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Going through changes: Nearly a month after his party limped to victory in the election, Justin Trudeau will unveil the faces of his minority-government cabinet this afternoon at Rideau Hall. As to who those MPs will be, Tuesday brought several revelations about the shake-up to come.
For one, Chrystia Freeland will leave her post as Canada’s top diplomat, CBC-Radio-Canada reported, with François-Philippe Champagne (formerly the infrastructure minister) taking her place. And though it wasn’t yet confirmed where Freeland will land, it’s expected Trudeau will name her his minister of intergovernmental affairs or deputy prime minister, tasked with addressing the rising tide of Western alienation at a time when the Liberals have no MPs representing ridings in Saskatchewan or Alberta, where Freeland was born.
Catherine McKenna will also depart her high-profile role as minister of environment and climate change and move to a new gig as infrastructure and communities minister. Jonathan Wilkinson, who was responsible for fisheries and oceans, will step into her shoes.
The big cabinet reveal, which in 2015 entailed many a photo of Trudeau clasping cabinet minister shoulders and staring into their eyes, will kick off at Rideau Hall at 1:30 ET. Check back with Maclean’s throughout the day for analysis on who’s in and who’s out, who’s up and who’s down.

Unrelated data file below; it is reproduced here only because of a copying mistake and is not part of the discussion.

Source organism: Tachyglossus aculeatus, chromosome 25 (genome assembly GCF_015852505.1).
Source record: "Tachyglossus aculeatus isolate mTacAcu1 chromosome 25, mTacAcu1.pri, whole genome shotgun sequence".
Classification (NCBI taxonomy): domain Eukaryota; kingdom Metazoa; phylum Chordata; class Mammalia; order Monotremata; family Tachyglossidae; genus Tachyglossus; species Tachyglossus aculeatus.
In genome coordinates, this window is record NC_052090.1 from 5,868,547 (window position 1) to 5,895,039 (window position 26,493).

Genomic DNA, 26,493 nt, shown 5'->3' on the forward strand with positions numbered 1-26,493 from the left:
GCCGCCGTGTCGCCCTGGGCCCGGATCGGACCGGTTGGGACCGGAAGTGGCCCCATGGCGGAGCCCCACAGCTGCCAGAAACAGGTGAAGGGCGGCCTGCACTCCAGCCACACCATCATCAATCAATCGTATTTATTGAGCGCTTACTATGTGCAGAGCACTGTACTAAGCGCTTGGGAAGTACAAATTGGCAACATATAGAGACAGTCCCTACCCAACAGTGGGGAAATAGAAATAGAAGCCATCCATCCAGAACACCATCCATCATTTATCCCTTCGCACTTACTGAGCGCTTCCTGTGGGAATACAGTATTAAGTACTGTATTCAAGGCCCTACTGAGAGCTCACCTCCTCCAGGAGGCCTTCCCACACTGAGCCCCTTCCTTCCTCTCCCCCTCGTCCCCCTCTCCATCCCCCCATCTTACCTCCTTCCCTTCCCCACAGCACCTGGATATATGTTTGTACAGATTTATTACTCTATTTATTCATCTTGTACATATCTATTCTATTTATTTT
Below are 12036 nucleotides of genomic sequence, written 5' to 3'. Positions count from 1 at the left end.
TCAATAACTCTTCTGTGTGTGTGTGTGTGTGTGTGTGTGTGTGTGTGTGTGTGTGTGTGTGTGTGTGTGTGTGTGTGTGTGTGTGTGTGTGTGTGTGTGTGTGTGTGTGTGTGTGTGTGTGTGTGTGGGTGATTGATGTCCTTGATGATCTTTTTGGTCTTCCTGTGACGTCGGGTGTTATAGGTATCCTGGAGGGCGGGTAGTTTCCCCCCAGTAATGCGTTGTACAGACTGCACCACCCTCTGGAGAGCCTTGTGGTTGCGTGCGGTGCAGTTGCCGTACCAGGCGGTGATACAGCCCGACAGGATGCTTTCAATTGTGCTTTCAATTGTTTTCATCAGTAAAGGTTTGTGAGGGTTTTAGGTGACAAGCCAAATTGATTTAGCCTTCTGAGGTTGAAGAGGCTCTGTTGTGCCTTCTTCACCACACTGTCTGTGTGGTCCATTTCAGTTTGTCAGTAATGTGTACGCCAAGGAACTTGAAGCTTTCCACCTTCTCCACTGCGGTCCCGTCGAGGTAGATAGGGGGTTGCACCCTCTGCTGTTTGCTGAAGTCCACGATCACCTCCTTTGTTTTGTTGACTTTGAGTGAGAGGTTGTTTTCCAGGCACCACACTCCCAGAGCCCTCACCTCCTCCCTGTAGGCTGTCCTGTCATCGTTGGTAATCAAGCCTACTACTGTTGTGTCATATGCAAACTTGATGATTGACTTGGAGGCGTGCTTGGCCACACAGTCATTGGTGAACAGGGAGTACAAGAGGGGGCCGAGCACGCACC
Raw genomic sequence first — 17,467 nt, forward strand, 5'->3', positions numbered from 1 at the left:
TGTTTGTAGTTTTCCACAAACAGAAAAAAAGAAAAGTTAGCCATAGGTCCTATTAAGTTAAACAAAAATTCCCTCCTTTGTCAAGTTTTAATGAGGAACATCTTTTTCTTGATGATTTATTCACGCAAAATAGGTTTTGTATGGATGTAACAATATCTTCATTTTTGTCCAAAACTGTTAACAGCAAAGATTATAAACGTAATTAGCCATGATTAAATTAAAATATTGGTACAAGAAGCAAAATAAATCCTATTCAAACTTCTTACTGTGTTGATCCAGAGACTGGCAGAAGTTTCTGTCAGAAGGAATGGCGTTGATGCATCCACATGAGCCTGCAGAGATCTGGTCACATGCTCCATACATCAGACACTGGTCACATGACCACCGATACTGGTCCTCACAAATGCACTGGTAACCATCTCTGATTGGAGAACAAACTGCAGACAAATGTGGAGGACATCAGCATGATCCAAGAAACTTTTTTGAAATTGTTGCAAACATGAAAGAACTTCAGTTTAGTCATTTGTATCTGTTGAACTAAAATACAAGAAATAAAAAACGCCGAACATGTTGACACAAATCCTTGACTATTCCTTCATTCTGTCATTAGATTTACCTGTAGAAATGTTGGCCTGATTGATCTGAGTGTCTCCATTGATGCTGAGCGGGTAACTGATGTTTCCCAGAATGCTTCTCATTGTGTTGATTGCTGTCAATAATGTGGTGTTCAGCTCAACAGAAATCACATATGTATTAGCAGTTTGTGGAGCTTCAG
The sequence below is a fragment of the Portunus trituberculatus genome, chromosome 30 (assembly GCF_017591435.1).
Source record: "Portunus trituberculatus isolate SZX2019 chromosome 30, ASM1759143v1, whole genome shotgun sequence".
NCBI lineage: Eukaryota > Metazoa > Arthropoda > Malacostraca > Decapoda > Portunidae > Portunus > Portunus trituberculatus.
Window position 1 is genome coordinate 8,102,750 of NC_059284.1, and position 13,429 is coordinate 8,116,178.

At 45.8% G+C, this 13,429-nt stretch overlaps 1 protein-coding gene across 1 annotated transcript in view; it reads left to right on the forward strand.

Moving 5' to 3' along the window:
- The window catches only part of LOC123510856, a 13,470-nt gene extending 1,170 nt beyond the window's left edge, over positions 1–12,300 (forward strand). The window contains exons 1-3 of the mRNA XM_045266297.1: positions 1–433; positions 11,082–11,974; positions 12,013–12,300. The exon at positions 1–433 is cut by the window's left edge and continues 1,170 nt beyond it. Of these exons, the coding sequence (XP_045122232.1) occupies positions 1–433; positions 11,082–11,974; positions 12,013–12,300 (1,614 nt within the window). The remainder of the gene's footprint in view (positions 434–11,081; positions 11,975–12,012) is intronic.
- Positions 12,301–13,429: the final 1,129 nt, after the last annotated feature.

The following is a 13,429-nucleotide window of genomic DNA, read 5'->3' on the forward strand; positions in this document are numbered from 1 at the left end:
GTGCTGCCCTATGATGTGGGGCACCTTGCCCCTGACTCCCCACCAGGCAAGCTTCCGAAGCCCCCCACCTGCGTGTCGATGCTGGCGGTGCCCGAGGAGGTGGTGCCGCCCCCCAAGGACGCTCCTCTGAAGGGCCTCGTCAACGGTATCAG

Citizen Scheer: Has Andrew Scheer renounced his U.S. citizenship? Not according to the latest list of ex-American citizens published regularly by the U.S. federal government. But a spokesperson for the Conservatives said Scheer has “filed his paperwork and the process is ongoing” while experts in the convoluted process of de-Americanizing oneself said the absence of his name on the list doesn’t mean much.
Jason Kenney’s strongman maneuver: The move by Kenney’s Alberta government to oust Election Commissioner Lorne Gibson, who has levied massive fines against United Conservative Party leadership campaign operatives, has left the province stunned, writes Jason Markusoff:
A question rang out across Alberta (and beyond) as people learned that Jason Kenney’s government will legislatively turf the elections commissioner who has been aggressively investigating and penalizing United Conservative Party members’ violations of election laws. How the (expletive) does he think he can get away with this?
The effective response from Kenneyland comes in the form of another question. Don’t you remember the election last spring?
That isn’t to say the government takes a to-the-victor-belong-the-spoils approach, though Kenney and colleagues do enjoy smushing their win in the Alberta NDP’s noses at every opportunity.
Rather, it harkens back to the dismissive shrug with which United Conservatives greeted the scandalous revelations that came out about them during the provincial campaign. Read more ››
Staying with Alberta, the province’s energy minister wants Parliament to return early to end a strike by 3,200 CN Rail workers. Sonya Savage was joined by Saskatchewan Premier Scott Moe in urging the Liberal government to introduce back-to-work legislation, a favourite tactic of former Conservative prime minister Stephen Harper that Trudeau has shown no interest in adopting.
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